The increasing competition among borrowing/lending platforms, stablecoins, derivatives, and cross-chain CDPs indicates a new era in fintech innovation.
Decentralized finance’s (DeFi) meteoric rise has been accompanied by a slew of advances in financial technology, sparking a wave of P2P lending protocols and liquidity pools. The increasing competition of borrowing/lending, stablecoins, derivatives, and even cross-chain CDPs mark a new era in fintech innovation and have bred some intriguing externalities.
Many DeFi lending protocols offer interest rates that are significantly more appealing than rates offered by banks and low-risk fixed products in conventional credit markets. Combined with drastically reduced barriers to accessing financial instruments, DeFi has become a full-blown movement beyond the scope of strictly crypto.
Competition among liquidity pools and derivatives has already initiated more than $650 million locked into DeFi protocols, and the momentum appears only to be gaining steam.
And one DeFi platform, Constant, a secured P2P lending startup that leverages smart contracts on Ethereum, has garnered significant traction over the last several months — capitalizing on a unique offering and the technology underscoring the ascendance of open financial protocols.
Coalescing a Fragmented Market
DeFi emerged with the onset of MakerDAO’s prominence towards the end of 2018, when its native crypto-collateralized stablecoin, Dai, became one of the most liquid assets on Ethereum, and the second most liquid stablecoin behind of fiat-backed Tether. The popularity of Dai was so intense that its 1:1 peg to the USD actually lost parity several times, leading to an increased stability fee for Maker CDP users.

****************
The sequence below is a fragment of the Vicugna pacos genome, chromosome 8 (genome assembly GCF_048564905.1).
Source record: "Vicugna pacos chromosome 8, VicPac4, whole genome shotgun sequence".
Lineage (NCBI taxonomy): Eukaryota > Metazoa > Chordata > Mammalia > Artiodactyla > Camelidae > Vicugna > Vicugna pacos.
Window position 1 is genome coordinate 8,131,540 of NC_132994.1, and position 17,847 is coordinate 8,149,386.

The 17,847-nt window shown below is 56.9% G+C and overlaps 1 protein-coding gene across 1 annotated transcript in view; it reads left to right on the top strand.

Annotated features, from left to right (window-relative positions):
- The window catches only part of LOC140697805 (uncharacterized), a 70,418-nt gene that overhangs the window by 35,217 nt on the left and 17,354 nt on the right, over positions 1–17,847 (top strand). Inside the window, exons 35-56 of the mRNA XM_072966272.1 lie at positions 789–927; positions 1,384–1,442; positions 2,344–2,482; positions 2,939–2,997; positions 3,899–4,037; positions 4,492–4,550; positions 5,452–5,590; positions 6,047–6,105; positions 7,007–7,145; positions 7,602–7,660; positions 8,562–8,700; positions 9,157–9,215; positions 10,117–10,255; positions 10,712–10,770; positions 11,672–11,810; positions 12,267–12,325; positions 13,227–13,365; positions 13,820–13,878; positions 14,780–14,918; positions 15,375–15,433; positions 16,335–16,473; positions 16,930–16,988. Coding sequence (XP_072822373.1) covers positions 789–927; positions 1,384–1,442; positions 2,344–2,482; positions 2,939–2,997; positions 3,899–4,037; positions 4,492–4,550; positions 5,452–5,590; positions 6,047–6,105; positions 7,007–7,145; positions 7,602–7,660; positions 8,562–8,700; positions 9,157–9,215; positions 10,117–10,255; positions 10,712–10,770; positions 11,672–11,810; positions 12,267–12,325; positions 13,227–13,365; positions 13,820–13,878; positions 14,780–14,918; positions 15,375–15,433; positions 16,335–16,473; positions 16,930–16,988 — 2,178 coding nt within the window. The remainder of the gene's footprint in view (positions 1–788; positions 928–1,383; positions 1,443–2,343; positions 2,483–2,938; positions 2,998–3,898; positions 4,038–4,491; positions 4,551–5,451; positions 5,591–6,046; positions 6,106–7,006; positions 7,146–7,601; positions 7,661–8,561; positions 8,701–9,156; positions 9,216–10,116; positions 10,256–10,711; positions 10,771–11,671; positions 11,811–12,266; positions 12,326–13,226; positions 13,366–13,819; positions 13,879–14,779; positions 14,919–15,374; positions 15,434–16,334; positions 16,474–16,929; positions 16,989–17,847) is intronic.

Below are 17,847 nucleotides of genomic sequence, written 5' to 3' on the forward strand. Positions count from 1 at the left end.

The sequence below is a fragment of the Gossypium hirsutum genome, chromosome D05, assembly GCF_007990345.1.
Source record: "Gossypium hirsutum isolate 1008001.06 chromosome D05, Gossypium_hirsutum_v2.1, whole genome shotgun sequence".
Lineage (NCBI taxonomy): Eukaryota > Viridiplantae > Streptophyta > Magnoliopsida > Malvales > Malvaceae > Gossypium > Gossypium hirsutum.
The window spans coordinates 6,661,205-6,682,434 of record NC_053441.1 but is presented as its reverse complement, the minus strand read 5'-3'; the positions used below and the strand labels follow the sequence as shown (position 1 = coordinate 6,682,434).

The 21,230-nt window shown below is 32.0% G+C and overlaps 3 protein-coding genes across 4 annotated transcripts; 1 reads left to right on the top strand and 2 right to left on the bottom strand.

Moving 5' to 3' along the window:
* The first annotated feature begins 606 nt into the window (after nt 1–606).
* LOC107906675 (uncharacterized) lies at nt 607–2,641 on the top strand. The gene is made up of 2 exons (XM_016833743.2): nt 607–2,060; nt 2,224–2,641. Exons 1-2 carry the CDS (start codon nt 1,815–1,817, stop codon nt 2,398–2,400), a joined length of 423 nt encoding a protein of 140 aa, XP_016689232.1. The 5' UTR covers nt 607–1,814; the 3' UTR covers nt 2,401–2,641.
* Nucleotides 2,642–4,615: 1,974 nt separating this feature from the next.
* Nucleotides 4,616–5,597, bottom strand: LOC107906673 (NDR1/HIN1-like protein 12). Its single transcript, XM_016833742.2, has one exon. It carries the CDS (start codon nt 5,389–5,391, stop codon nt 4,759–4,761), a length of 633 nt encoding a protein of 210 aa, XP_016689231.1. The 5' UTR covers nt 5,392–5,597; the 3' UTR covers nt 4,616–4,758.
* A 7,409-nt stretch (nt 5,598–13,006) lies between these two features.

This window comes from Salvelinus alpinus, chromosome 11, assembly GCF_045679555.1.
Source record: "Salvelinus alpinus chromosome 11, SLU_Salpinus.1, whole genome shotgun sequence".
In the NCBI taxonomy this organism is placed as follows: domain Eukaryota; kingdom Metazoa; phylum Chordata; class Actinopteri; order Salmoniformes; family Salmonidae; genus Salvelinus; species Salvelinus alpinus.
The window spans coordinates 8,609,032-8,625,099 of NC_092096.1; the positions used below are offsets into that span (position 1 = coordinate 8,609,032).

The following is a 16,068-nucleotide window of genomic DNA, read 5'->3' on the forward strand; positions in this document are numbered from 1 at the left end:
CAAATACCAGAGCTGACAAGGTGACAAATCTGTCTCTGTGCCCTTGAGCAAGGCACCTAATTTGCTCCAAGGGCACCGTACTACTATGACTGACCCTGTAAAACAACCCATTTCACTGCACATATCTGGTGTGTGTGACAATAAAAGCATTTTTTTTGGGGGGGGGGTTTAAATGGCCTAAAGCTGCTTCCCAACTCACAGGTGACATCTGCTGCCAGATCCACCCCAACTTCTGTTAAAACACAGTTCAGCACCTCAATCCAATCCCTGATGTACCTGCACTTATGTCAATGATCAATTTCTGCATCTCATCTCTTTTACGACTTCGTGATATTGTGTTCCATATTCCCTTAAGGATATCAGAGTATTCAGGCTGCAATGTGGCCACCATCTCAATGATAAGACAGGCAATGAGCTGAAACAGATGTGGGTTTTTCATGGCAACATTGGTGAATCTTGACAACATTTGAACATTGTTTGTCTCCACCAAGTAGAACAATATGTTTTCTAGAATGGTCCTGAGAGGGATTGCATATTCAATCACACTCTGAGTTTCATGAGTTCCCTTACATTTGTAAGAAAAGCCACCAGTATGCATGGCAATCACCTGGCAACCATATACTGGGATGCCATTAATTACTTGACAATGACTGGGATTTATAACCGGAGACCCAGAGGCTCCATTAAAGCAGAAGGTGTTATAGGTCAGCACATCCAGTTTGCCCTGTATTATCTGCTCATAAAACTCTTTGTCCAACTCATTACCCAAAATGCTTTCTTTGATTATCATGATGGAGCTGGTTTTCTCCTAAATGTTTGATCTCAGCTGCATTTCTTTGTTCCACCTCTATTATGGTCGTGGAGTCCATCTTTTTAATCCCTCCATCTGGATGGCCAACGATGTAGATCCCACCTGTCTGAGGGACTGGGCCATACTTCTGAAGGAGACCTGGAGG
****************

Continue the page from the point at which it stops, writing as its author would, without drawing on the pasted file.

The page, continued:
As the competing lending protocols, liquidity pools, and stablecoins arose, it soon became clear that the early stages of DeFi would consist of a highly fragmented market. In many aspects, this is what led to the advent of appealing interest rates for lenders, specifically exchange-issued stablecoins like USDC (Coinbase) and BUSD (Binance).
For reference, users on Constant can earn 10 percent ROI with BUSD on its platform.
However, the fragmentation of the DeFi market has also led to inefficiencies and immature microstructure. In the process, this has attracted traders and arbitragers seeking alpha, which has created various opportunities for yield arbitraging across lending protocols. Arbitragers play a vital role in maintaining stablecoin parity too, along with smoothing many other market inefficiencies, even though Dai’s arbitrage challenges breed scalability woes.
If the DeFi market is fragmented, then arb’ers are the glue pulling the platforms together into a more cohesive, efficient ecosystem.
As a result, technologies like atomic batch-based transaction processing have met the demand for more complex fund trading strategies triggered by arb’ers and trading funds — shedding light on the vast potential of a more mature DeFi ecosystem.